Another passing area, the “Back Straight,” has a quick rise in the center of it called The Hump which has a small kink to the left (Turn 9) at the crest of the hump. To prepare for this rise, bring the car over so that you reach the left side of the track just as you crest the rise. If you allow the car to stay in the center of the track the hump will want to throw the car out to the right just as it gets light going over the crest.

This is a good time to check all your gauges and mirrors before reaching the braking zone. As you descend the hump keep the car over on the left side of the track and prepare for the right-hander Turn 10. A combination of smooth braking and a heel-and-toe downshift sets you up for the entry to 10.

You can build up throttle before reaching the apex but you cannot allow the car to track-out completely because there will not be enough time to bring the car back over for Turn 11. I estimate Turn 10 to be between a 35 and 40 degree right-hander, making it more of a sweeper than a conventional right-hander.

On exiting Turn 10, keep the car on the right side of the track and apply short braking to settle it. Turn 11 is a fast off camber left-hander. Just as you reach track-out you reach the steep uphill which holds the car in and allows you to set up for some threshold braking and a quick downshift on the uphill, also known as The Bridge Turn. You can brake much later than you are normally used to because of the hill. Under the Bridge you are in Turn 12 a slow left-hander with a very late and blind apex.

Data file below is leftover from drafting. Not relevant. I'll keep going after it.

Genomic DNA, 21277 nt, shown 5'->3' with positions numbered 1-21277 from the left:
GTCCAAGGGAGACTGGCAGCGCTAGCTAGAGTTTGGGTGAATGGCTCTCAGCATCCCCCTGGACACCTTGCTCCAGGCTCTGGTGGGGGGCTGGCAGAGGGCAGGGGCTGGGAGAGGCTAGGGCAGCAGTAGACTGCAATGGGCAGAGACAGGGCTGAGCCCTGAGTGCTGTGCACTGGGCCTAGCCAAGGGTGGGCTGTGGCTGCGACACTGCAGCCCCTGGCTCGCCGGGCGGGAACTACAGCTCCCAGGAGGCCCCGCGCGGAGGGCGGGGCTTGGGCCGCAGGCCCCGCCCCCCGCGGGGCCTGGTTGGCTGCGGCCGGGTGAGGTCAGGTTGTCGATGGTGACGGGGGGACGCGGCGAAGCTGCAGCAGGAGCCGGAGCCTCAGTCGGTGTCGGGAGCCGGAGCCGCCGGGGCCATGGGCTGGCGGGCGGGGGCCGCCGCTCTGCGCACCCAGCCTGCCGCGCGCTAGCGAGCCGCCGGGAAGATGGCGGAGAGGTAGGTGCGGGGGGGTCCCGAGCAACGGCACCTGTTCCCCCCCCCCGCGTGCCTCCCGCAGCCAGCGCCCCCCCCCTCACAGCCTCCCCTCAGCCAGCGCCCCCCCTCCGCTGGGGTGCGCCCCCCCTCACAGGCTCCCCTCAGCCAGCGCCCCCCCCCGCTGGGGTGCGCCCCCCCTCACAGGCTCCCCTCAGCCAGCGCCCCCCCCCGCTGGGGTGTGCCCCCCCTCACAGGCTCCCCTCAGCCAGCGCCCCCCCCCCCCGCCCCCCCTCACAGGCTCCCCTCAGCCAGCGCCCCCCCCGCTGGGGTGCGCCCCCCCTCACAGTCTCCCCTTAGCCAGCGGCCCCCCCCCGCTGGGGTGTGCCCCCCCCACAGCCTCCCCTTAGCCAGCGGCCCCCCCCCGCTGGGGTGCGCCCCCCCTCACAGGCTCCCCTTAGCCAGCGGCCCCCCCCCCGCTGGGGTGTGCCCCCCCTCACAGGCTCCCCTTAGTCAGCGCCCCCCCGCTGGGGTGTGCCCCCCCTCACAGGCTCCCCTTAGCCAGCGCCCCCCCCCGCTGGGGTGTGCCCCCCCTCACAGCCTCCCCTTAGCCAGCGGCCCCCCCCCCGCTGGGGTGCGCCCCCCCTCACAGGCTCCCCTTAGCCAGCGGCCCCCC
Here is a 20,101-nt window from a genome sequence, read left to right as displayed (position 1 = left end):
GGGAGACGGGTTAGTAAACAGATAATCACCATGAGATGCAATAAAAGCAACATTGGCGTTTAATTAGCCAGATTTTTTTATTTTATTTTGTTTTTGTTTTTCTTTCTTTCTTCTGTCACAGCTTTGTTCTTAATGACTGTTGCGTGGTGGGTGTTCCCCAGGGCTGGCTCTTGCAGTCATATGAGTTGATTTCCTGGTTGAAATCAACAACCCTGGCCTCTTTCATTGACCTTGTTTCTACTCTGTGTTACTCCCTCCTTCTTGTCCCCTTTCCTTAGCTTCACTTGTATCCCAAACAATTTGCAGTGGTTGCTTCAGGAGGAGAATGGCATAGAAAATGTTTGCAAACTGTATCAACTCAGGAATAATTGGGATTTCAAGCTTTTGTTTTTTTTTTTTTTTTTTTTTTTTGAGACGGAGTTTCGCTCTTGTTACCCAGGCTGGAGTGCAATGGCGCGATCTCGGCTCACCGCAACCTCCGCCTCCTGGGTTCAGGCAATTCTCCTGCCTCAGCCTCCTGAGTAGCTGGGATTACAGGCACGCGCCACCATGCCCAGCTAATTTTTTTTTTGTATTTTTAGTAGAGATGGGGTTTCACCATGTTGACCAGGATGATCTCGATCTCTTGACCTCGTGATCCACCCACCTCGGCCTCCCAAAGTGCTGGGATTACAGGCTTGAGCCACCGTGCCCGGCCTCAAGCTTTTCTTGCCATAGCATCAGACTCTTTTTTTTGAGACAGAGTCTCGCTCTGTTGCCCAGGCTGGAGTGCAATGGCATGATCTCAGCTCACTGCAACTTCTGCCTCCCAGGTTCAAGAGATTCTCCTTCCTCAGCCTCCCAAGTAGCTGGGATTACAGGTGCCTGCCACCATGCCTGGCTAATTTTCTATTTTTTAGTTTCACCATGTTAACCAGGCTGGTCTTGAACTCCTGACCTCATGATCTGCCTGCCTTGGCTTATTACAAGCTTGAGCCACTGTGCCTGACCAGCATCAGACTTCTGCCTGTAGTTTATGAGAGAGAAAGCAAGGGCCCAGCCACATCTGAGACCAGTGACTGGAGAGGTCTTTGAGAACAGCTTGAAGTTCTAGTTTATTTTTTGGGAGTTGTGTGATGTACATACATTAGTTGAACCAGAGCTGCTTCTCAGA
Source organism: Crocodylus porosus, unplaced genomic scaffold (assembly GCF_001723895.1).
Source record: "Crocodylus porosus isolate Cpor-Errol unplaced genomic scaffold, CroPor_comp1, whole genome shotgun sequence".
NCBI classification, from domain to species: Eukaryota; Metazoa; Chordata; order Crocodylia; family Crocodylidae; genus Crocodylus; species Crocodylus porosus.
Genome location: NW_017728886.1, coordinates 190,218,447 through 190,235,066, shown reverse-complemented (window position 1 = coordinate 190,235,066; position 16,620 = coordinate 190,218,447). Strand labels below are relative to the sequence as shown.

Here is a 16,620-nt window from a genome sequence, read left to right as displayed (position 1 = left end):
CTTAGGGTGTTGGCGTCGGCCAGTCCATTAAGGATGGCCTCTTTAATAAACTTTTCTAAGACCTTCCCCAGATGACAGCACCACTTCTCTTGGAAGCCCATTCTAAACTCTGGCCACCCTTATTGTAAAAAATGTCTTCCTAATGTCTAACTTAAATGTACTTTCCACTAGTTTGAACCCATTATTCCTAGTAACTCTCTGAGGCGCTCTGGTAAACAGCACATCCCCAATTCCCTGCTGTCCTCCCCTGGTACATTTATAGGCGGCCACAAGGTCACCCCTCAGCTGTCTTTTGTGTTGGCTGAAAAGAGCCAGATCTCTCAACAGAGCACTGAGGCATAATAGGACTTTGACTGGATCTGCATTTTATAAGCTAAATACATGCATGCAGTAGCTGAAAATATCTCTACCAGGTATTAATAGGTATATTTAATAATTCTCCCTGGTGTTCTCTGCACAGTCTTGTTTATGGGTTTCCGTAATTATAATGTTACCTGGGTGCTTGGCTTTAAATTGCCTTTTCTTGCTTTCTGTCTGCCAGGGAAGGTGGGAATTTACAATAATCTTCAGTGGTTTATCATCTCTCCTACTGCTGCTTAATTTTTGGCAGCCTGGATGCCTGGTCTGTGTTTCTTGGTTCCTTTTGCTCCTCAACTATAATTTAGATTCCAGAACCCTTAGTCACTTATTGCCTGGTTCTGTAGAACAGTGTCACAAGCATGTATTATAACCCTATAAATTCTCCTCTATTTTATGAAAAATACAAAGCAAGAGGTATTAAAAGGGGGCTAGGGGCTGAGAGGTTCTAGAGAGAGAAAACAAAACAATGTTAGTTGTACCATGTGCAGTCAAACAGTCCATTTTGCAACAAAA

Turn 12 is entered after coming up the hill. The turn-in for Turn 12 is slow. As you reach the apex you slowly apply the throttle until you are at full song, just as you reach the end of the turtles, and then grab a quick upshift as the track bends to the right at The Kink.

Bring the car to the outside and prepare for another uphill braking area leading into the slowest turn at Mont Tremblant, Turn 12 known as Namerow.

Exit the Namerow corner onto the front straight. Again, as you approach the uphill you can late brake and grab one of two downshifts. This turn must be entered at low speed if you are to have any hope of getting a good run on the front straight. Namerow, Turn 14 is a very tight, right-handed turn that drops off at the apex. Taken at low speed, the throttle must be applied slowly and smoothly until full throttle is reached approximately the same time that we reach track out and select the next gear.

The track has a light left bend called the Paddock Bend just at the point where we upshift. This is also the entrance to pit lane. The car will track out at which point we start to bring it back over at approximately the start/finish line in preparation for another lap.

Russell Castagna
Northeast Region PCA
[email protected]